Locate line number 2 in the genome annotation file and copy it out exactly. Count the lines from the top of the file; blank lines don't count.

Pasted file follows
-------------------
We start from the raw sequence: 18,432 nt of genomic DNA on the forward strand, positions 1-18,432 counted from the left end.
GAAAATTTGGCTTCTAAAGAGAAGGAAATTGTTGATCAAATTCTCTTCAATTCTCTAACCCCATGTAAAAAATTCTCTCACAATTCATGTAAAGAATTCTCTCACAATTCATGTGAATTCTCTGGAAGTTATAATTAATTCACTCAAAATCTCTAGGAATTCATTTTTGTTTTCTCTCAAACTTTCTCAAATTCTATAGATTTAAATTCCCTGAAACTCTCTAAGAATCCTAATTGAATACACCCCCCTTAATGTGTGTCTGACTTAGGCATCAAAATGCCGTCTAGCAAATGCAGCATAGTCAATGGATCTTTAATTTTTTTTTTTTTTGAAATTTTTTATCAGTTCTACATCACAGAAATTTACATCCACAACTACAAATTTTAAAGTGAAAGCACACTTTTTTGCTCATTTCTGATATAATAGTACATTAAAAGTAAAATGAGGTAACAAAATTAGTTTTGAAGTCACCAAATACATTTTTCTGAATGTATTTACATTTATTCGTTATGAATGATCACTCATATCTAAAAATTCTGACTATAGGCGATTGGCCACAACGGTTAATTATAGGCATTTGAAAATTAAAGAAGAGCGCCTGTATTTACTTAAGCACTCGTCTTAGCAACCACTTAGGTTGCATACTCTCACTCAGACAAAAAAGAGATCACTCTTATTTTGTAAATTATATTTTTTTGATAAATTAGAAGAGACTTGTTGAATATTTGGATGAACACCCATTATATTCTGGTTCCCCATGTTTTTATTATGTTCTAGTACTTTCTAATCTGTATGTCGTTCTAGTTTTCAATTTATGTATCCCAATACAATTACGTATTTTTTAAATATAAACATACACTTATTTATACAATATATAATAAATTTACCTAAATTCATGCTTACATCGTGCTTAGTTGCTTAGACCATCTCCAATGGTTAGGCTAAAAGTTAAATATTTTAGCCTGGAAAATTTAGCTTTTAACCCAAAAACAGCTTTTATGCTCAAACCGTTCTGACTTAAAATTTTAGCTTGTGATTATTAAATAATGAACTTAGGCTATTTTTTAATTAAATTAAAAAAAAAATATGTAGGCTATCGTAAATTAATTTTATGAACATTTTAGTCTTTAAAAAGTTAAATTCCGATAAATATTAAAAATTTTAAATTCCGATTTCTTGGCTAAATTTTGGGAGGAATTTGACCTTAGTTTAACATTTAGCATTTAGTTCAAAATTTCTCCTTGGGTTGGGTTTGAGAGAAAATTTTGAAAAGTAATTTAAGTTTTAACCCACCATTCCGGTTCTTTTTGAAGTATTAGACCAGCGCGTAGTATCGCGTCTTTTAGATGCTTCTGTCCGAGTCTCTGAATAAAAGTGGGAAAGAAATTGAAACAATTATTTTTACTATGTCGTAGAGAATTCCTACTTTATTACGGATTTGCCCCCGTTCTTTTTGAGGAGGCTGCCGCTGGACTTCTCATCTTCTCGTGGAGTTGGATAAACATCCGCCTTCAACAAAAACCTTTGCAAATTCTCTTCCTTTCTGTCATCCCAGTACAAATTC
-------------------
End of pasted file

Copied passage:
GAAAATTTGGCTTCTAAAGAGAAGGAAATTGTTGATCAAATTCTCTTCAATTCTCTAACCCCATGTAAAAAATTCTCTCACAATTCATGTAAAGAATTCTCTCACAATTCATGTGAATTCTCTGGAAGTTATAATTAATTCACTCAAAATCTCTAGGAATTCATTTTTGTTTTCTCTCAAACTTTCTCAAATTCTATAGATTTAAATTCCCTGAAACTCTCTAAGAATCCTAATTGAATACACCCCCCTTAATGTGTGTCTGACTTAGGCATCAAAATGCCGTCTAGCAAATGCAGCATAGTCAATGGATCTTTAATTTTTTTTTTTTTTGAAATTTTTTATCAGTTCTACATCACAGAAATTTACATCCACAACTACAAATTTTAAAGTGAAAGCACACTTTTTTGCTCATTTCTGATATAATAGTACATTAAAAGTAAAATGAGGTAACAAAATTAGTTTTGAAGTCACCAAATACATTTTTCTGAATGTATTTACATTTATTCGTTATGAATGATCACTCATATCTAAAAATTCTGACTATAGGCGATTGGCCACAACGGTTAATTATAGGCATTTGAAAATTAAAGAAGAGCGCCTGTATTTACTTAAGCACTCGTCTTAGCAACCACTTAGGTTGCATACTCTCACTCAGACAAAAAAGAGATCACTCTTATTTTGTAAATTATATTTTTTTGATAAATTAGAAGAGACTTGTTGAATATTTGGATGAACACCCATTATATTCTGGTTCCCCATGTTTTTATTATGTTCTAGTACTTTCTAATCTGTATGTCGTTCTAGTTTTCAATTTATGTATCCCAATACAATTACGTATTTTTTAAATATAAACATACACTTATTTATACAATATATAATAAATTTACCTAAATTCATGCTTACATCGTGCTTAGTTGCTTAGACCATCTCCAATGGTTAGGCTAAAAGTTAAATATTTTAGCCTGGAAAATTTAGCTTTTAACCCAAAAACAGCTTTTATGCTCAAACCGTTCTGACTTAAAATTTTAGCTTGTGATTATTAAATAATGAACTTAGGCTATTTTTTAATTAAATTAAAAAAAAAATATGTAGGCTATCGTAAATTAATTTTATGAACATTTTAGTCTTTAAAAAGTTAAATTCCGATAAATATTAAAAATTTTAAATTCCGATTTCTTGGCTAAATTTTGGGAGGAATTTGACCTTAGTTTAACATTTAGCATTTAGTTCAAAATTTCTCCTTGGGTTGGGTTTGAGAGAAAATTTTGAAAAGTAATTTAAGTTTTAACCCACCATTCCGGTTCTTTTTGAAGTATTAGACCAGCGCGTAGTATCGCGTCTTTTAGATGCTTCTGTCCGAGTCTCTGAATAAAAGTGGGAAAGAAATTGAAACAATTATTTTTACTATGTCGTAGAGAATTCCTACTTTATTACGGATTTGCCCCCGTTCTTTTTGAGGAGGCTGCCGCTGGACTTCTCATCTTCTCGTGGAGTTGGATAAACATCCGCCTTCAACAAAAACCTTTGCAAATTCTCTTCCTTTCTGTCATCCCAGTACAAATTC